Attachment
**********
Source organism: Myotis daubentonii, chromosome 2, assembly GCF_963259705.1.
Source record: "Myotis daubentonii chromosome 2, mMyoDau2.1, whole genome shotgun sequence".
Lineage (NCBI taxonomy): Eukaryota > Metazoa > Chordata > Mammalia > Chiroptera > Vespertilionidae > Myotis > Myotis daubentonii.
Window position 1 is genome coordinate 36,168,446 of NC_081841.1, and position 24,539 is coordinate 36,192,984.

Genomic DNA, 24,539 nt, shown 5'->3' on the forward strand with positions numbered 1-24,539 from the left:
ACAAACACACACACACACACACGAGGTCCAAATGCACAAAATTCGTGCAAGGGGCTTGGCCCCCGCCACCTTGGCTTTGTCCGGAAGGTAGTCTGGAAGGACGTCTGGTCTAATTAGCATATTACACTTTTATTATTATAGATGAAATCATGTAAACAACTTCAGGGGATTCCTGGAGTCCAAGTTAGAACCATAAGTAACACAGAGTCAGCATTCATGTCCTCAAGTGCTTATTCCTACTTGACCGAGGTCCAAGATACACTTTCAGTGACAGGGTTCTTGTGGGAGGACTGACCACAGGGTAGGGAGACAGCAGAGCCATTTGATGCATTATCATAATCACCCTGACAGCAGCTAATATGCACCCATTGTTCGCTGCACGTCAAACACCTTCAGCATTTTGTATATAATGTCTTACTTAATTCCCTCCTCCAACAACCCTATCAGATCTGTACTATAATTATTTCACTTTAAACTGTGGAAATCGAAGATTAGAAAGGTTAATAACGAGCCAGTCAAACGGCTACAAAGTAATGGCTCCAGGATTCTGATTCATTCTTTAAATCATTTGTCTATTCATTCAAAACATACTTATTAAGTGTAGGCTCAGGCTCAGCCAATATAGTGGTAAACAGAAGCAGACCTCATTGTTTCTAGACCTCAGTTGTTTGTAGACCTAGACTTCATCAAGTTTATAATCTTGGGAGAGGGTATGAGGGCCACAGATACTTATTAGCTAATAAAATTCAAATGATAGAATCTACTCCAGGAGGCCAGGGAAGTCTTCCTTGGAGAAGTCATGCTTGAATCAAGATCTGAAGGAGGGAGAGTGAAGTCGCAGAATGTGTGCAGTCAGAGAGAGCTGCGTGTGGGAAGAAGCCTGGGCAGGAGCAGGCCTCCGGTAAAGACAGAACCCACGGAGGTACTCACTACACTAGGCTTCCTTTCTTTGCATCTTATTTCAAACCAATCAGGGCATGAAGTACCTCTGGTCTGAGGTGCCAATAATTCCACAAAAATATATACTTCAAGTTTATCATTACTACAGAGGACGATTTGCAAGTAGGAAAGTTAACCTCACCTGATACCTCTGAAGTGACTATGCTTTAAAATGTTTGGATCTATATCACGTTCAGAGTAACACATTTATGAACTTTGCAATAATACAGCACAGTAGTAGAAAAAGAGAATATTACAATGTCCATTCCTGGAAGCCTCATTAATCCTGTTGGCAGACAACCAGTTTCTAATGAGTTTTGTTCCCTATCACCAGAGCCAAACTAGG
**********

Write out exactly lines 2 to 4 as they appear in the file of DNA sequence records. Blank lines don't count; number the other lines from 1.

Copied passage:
Source record: "Myotis daubentonii chromosome 2, mMyoDau2.1, whole genome shotgun sequence".
Lineage (NCBI taxonomy): Eukaryota > Metazoa > Chordata > Mammalia > Chiroptera > Vespertilionidae > Myotis > Myotis daubentonii.
Window position 1 is genome coordinate 36,168,446 of NC_081841.1, and position 24,539 is coordinate 36,192,984.